After 21 years of struggle, including a long prison sentence, court battles and the daunting challenge of proving her innocence, Jane Dorotik, a California prison reform advocate, was exonerated, according to the Fire Inside newsletter.
Dorotik served 20 years in the women’s prison system of California before a court overturned her conviction in 2020. Following her release the battle continued for two years as she fought the San Diego district attorney’s attempts to retry her case despite the lack of evidence against her, said the article.
In her fight Dorotik received legal help from the Loyola Innocence Project. Now that she is exonerated and free, she serves as a policy advisor for the newly formed Los Angeles Innocence Project, where she continues to advocate for the incarcerated and the formerly incarcerated.
“[I can] help steer what it is they’re attempting to achieve and how to help the formerly incarcerated,” said Dorotik of her new position. “I feel very strongly this is my life’s work going forward, to help expose the number of wrongful convictions and show how prevalent they are when people think they are such rarity, in order to prevent them from happening.”
The Los Angeles Innocence Project is a partnership between the Loyola Innocence Project and the Forensic Science Institute affiliated with Cal State Los Angeles, according to the article.
Dorotik is a longtime member of the California Coalition for Women Prisoners, which is the parent organization of the Fire Inside. She never forgot the women she left behind and is unrelenting in her passion to advocate for all incarcerated women.
“It’s very clear to me that there’s no difference between me and them,” said Dorotik. “I’m factually innocent, but so are so many women in prison innocent of a lot of things; maybe not the one crime that sent them to prison, but they’re decent people and they deserve an opportunity to give back to society,” she added.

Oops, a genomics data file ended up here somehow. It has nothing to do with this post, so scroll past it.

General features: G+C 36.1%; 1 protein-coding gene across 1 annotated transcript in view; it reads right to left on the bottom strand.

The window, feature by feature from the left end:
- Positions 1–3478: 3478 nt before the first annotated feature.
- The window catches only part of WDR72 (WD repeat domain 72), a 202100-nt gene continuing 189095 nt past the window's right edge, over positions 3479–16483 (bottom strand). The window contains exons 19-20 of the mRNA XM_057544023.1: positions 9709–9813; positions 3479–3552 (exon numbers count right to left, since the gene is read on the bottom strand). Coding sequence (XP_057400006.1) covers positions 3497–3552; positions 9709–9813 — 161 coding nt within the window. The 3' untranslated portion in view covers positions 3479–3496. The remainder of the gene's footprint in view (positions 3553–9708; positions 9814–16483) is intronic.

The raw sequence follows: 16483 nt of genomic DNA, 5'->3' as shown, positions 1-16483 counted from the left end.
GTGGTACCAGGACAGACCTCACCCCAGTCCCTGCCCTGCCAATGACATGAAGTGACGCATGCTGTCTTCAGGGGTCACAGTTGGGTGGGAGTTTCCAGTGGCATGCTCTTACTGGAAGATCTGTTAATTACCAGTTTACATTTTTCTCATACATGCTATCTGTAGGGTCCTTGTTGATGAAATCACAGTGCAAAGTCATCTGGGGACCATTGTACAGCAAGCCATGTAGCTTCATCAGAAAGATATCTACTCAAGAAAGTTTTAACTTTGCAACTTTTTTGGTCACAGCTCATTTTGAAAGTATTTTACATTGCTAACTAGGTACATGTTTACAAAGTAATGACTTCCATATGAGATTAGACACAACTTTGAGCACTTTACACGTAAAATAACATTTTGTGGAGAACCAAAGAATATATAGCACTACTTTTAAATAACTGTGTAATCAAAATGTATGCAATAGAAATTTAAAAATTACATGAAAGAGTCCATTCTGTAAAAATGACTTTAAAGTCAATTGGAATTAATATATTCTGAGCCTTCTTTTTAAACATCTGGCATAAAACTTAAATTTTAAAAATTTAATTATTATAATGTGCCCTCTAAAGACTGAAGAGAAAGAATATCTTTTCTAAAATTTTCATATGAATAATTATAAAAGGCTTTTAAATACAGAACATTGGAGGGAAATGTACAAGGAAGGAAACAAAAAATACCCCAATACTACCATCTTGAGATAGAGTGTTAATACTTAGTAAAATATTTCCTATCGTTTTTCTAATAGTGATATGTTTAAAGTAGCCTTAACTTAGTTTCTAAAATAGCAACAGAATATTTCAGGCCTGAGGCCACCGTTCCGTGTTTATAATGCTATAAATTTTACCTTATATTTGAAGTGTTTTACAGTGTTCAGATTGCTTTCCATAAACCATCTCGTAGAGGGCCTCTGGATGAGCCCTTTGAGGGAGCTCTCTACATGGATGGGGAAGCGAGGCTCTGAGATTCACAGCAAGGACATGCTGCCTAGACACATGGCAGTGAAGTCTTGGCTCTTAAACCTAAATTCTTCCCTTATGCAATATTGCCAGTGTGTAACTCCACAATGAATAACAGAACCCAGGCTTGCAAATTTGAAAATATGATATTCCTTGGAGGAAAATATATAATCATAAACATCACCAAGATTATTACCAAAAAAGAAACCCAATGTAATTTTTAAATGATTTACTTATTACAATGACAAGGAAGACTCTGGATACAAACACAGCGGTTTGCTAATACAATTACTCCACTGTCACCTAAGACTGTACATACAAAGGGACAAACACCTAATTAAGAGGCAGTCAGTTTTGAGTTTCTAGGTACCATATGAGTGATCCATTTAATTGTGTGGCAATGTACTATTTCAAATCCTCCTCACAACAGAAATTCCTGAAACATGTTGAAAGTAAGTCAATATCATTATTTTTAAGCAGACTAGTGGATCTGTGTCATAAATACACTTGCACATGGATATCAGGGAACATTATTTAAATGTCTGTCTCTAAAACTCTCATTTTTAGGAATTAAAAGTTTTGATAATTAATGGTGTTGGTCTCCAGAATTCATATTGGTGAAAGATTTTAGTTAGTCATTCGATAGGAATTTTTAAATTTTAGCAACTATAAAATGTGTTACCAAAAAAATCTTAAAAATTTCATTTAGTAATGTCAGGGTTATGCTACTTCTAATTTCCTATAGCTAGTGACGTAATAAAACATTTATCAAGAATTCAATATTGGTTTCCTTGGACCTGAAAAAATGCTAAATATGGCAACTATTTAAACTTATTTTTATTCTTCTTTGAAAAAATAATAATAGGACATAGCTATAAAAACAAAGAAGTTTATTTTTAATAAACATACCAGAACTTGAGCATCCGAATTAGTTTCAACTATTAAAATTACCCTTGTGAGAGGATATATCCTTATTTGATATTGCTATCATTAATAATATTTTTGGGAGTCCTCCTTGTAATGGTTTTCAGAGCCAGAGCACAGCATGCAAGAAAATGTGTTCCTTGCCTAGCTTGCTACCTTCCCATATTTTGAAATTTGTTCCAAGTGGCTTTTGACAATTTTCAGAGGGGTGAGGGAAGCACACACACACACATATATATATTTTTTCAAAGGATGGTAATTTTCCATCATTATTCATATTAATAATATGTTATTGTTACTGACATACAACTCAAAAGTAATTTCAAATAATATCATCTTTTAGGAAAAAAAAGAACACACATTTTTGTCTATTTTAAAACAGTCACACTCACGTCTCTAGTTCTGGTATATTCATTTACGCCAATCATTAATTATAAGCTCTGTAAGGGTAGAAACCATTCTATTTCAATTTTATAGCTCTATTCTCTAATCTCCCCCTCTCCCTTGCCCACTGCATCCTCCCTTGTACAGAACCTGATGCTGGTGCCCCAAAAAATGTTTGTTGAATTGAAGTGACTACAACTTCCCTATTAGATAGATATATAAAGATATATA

Dorotik said this is her “full circle” moment and why she continues to be an activist. Her purpose is to bring attention to the injustices that happen in the prison system.
“It is much larger than innocent or guilty … ultimately I ended up feeling like, who cares, innocent or guilty? … Everybody has done something in their life that they’re not proud of, that they wish they could go back and change, but that doesn’t define who they are,” she said.
“To have a system that says, ‘You did this terrible thing and the only solution is to put you behind bars for multiple years, and maybe we’ll let you out or maybe we won’t.’ You have to go in front of the parole board and prove to them that you’ve been rehabilitated. It struck me as so wrong,” she added.
Dorotik is an integral part of a campaign to close all of California’s women’s prisons. “It’s a matter of education for people to understand why this is a good step for society and how we can really help reduce mass incarceration. It’s going to benefit all of us,” she concluded.